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Month: August 2018

Be careful how you live

Be careful how you live

“Watch carefully how you live, not as foolish persons but as wise.” (Eph. 5:15)

School is starting.  College students will soon be going off on their own, and they will need to watch carefully how they live, by making good choices.  As the year gets busy with all kinds of sports and extracurricular activities, it is easy for families to get immersed in the activity without keeping priorities.  Soon the family suffers and their spiritual life weakens.

 “Watch carefully how you live, not as foolish persons but as wise, making the most of the opportunity, because the days are evil.” (Eph. 5:15-16).  How can we watch carefully?  St. Paul urges us to “watch carefully . . . because the days are evil.”

First, realize that there is a larger battle in life, between the Evil One and God.

Every day I am dealing with forces larger than my heart and will.  Every day I am dealing with more than the other person who does wrong to me.  The battle to be a good person is not just between me and other people.  It involves larger spiritual forces.  This is essential to remember in little daily decisions, as well as when we face epic spiritual battles, like clergy sexual abuse.  If we forget this dimension of life, then we are susceptible to tragic sin.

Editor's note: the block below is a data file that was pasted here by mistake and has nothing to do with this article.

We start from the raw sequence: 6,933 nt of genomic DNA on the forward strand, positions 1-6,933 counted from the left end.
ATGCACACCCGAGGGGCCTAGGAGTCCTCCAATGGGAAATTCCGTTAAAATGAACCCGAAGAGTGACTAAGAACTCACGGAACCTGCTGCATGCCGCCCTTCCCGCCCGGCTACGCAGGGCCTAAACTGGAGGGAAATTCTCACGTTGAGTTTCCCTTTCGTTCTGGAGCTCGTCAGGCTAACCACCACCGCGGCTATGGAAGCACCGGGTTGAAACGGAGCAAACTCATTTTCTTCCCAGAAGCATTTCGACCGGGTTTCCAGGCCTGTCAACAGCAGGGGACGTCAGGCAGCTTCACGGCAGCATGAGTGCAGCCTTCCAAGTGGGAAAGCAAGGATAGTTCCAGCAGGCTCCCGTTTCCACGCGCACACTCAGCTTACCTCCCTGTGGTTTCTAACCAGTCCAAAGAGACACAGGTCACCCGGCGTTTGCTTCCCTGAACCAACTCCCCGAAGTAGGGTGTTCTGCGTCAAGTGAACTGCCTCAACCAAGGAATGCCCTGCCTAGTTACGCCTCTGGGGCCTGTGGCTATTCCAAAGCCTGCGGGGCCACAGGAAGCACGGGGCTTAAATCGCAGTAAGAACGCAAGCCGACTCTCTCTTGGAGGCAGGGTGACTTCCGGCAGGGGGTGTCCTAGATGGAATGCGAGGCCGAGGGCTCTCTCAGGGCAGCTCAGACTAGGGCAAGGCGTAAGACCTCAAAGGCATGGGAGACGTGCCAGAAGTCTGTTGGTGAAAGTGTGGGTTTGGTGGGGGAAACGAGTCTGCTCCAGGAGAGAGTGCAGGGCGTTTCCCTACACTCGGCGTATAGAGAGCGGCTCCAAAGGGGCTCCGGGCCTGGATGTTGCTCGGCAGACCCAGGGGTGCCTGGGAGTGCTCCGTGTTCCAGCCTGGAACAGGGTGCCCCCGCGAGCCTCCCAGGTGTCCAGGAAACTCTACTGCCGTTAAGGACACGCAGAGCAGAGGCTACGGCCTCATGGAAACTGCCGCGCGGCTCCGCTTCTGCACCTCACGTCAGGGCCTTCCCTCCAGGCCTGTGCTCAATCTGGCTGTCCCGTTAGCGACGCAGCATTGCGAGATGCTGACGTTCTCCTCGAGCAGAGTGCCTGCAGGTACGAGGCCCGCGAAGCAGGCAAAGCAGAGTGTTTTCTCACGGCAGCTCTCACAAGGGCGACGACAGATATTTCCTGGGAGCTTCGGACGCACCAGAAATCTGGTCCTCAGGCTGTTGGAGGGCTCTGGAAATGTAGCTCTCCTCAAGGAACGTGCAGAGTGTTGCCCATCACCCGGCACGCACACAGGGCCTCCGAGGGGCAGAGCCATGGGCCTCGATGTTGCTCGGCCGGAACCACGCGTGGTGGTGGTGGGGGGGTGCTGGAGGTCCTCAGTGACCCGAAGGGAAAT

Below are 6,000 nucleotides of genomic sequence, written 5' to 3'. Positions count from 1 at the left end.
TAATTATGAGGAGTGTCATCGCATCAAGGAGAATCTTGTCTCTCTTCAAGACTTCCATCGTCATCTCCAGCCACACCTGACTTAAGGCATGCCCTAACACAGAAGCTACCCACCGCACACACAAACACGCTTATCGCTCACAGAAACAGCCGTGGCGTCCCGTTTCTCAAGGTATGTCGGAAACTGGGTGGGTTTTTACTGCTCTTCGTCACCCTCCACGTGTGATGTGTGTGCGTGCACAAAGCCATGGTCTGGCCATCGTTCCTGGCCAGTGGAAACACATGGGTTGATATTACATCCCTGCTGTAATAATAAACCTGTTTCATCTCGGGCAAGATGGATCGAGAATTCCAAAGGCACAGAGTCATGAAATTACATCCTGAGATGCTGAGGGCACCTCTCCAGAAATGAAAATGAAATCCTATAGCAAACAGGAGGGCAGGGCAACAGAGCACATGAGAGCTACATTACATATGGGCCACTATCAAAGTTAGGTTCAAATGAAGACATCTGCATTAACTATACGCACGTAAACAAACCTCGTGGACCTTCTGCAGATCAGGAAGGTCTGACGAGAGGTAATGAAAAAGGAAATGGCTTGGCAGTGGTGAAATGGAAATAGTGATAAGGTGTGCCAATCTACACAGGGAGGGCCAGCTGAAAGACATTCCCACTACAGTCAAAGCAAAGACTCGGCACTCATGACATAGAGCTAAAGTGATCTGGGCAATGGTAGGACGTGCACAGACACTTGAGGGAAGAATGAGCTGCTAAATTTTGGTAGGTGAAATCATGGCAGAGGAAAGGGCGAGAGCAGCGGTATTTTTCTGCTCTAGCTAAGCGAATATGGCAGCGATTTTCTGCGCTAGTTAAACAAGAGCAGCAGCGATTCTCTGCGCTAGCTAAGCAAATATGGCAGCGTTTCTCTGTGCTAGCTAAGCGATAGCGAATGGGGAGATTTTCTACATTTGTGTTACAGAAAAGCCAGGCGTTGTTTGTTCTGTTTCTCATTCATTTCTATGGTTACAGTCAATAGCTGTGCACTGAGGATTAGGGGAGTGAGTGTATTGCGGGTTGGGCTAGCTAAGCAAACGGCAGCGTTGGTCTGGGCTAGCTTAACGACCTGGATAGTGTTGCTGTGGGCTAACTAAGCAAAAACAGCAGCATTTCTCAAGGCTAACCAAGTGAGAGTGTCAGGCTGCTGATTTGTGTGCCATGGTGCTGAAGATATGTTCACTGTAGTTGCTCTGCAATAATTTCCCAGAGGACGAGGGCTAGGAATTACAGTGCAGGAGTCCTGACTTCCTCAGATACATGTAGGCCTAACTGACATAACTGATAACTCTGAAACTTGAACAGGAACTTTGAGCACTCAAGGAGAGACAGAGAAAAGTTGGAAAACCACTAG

As Jesus began his public ministry, he began with confronting the devil.  The temptations in the desert set the context for the larger battle.  He does not do battle only with the Jewish leaders, or Judas who betrays, or the Romans who crucify him.  His main battle was with the Evil One.

After the temptations in the desert, Luke says,“Having exhausted every way of putting him to the test, the devil left him, until the opportune moment.” (Lk. 4:13)

The larger battle in life is between the Evil One and God. We have to keep that in mind in our daily journey.  We must remember this as a Church.  “Watch carefully how you live . . . because the days are evil.” (Eph. 5:15-16).  Or as St. Paul says in Ephesians 6:11, “Put on the full armor of God so as to be able to resist the devil’s tactics.”

Pierre Teilhard de Chardin said, “We are not human beings on a spiritual journey.  We are spiritual beings on a human journey.”  Parents, are raising your children as spiritual beings?

Attend to the ‘spiritual.’  People are good at exercising their bodies.  This generation works at physical fitness, but often ignores spiritual fitness.  Do you have a spiritual fitness plan for your life?

Start by realizing that there is a larger battle in life, between the Evil One and God.  Next, remember that we need God’s help for this battle.  So we need to pray daily.  And the center of prayer is to do God’s will.  Paul says, “Do not continue in ignorance, but try to understand what is the will of God.” (Eph. 5:17).

The best way to know God’s will is to say every day, “What do you want, Lord?”

  • What do you want as I start a new day in high school or college?
  • What do you want for my family, as I seek to be a good parent?
  • What do you want in this relationship?

If I am going to know the Lord’s will, then I have to know the LORD.  Reading the Bible is the best way to know God.  Every day take a few minutes with the Gospel so that you know how Jesus speaks and acts.  When you come to Mass, ask God to give you a word that strikes your heart.

Sometimes sports on the weekends leads a family to missing Sunday Mass.  Then sports become idols.  Then two commandments are broken:  Not keeping God above other gods.  Not keeping the Lord’s Day.